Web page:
Post  BoxesAndLines on Tue Jun 17, 2014 9:16 pm

real_mhardy wrote:Thanks ngalemmo and BoxesAndLines for your replies.

One thing to note is that we have a requirement to load the source system tables as-is into the memory appliance...

I'm beginning to see the problem. As a data modeling professional, nobody in the business is qualified to make this requirement. That said, if you can virtualize a dimensional model off of randomly normalized source tables, that's great! I know Teradata's been claiming to be able to do that for years but I've yet to see it done successfully (i.e. good performance).
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Re: Modeling In-Memory

Post  ngalemmo on Wed Jun 18, 2014 10:44 am

If the data model is properly normalized you should have no problem creating a dimensional view of the same.

You cannot support change history unless you make changes to the data model.

Why would building a proper model incur another instance of the data? You have an operational instance and an analytic instance. Why would using a different model for the analytics instance result in a third copy?
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Re: Modeling In-Memory

Post  real_mhardy on Wed Jun 18, 2014 2:46 pm

ngalemmo: We are hoping to only have one physical instance of the data, the operational instance (source system model). The analytical instance would not exist physically, but as a collection of views sitting ontop denormalizing, formatting, and adding business rules.

Is this a viable approach? I think we recognise that for certain requirements, such as type 2 history, storing the data a second time may be necessary. Do you know if there is any literature on the subject or is this a "bad idea"?

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Re: Modeling In-Memory

Post  nathanjones77 on Thu Jun 19, 2014 5:15 am

real_mhardy wrote:
Is this a viable approach? I think we recognise that for certain requirements, such as type 2 history, storing the data a second time may be necessary. Do you know if there is any literature on the subject or is this a "bad idea"?


From talking to my SAP HANA colleagues, this isn't necessarily seen as an issue yet so there isn't literature on it. Thinking deeper about it after these conversations there are two cases. (I recognise you might not be talking HANA, but it still should be relevant).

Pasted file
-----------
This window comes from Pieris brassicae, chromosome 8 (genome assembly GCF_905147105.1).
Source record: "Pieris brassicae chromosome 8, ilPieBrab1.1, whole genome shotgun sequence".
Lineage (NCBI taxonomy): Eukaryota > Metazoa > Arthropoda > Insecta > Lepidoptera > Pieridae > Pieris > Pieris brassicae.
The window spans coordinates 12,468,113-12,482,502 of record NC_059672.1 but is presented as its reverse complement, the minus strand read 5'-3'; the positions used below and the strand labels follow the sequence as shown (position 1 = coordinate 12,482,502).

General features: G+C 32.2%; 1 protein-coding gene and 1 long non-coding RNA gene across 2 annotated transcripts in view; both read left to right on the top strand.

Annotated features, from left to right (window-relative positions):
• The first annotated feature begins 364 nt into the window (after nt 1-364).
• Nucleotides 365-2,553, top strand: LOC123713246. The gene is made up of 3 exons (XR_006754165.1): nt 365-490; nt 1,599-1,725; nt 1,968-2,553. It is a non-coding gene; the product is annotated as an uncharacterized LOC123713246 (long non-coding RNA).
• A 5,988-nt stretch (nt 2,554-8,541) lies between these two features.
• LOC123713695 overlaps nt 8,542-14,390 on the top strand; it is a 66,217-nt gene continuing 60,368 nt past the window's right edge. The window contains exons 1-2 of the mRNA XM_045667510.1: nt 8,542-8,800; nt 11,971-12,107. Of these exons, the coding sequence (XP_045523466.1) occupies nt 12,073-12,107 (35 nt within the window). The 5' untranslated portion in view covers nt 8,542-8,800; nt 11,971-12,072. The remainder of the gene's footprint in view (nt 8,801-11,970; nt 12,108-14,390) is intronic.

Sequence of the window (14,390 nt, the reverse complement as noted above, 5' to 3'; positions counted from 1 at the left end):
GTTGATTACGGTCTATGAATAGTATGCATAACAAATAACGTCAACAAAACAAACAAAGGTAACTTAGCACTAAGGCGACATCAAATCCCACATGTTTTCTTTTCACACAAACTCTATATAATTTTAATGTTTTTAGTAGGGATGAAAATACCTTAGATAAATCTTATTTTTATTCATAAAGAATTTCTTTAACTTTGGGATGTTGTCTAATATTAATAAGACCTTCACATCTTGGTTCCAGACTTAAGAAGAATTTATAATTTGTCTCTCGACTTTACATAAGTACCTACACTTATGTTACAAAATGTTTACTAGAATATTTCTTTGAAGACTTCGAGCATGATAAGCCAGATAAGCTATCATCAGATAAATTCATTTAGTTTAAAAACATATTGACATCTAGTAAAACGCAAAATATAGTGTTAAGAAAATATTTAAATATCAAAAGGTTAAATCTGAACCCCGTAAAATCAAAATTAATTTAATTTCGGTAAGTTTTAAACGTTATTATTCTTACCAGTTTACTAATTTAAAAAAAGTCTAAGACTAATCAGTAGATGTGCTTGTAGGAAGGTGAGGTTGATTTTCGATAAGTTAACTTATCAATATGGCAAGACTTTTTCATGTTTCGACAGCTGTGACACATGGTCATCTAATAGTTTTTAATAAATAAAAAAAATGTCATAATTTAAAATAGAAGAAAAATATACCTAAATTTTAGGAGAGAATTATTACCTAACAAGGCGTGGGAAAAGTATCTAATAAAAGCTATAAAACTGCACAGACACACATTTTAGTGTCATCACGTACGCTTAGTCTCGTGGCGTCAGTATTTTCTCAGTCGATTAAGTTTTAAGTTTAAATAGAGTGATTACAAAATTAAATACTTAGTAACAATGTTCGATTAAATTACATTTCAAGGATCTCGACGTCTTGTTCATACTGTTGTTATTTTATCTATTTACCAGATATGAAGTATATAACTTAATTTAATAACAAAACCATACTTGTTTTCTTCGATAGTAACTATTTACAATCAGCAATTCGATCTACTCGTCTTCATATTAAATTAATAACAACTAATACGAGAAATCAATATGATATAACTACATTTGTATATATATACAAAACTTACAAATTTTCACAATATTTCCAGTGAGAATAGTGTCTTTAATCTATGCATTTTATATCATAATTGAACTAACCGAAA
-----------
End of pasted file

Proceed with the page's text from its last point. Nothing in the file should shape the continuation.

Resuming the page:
1) Live analytics within the application. Based on live data, no need for history. One of the biggest sales pitches for HANA is removing the layers and latency within this model to enable operational reports (and remove the need for a separate operational data store)
2) Historic analytics - needs 'as-was' data for analyitc and reporting purposes.

Both can run in memory on a database that is supporting ACID (again, e.g. HANA)

Case 1) is the usual sales pitch for HANA - running analytics based on live data, which doesn't have the need for history and as so, can be run on top of the views on the ERP.

2) is the hard case that isn't often part of the sales pitch and involves reengineering the data warehouse/BW to strip out the view and summary layers that make up the current architecture. This is where history tracking and dimension conformance comes in. History tracking as done in either the CIF approach, data vault or SCDs involves persistent inserts and updates to some table that is different to the live production tables (whether CRM, ERP or core platform). This clearly has to be a different functional requirement and piece of functionality. Analytic results in case 2) may be fed back into case 1) for live analytics. If we are in case 2), then, say the SCD customer is maintained separately from the source customer and similarly the fact tables are maintained separately as otherwise, key management is not implemented properly and you don't have history.

From a dimensional modelling perspective, you can certainly model the views in case 1 dimensionally but don't expect history tracking (or conformance if you're not in a full SAP world (I'm simplifying dramatically here) . Case 2, is simply a data warehouse - dimensional or CIF as you wish to model (and obviously here isn't the place to argue for the second of those ) and has to manage all the things a data warehouse manages. Given the cost of RAM, I imagine that there also needs to be some dynamic caching physically in order to host some (older, less used) data on slower disk and SSD rather than RAM.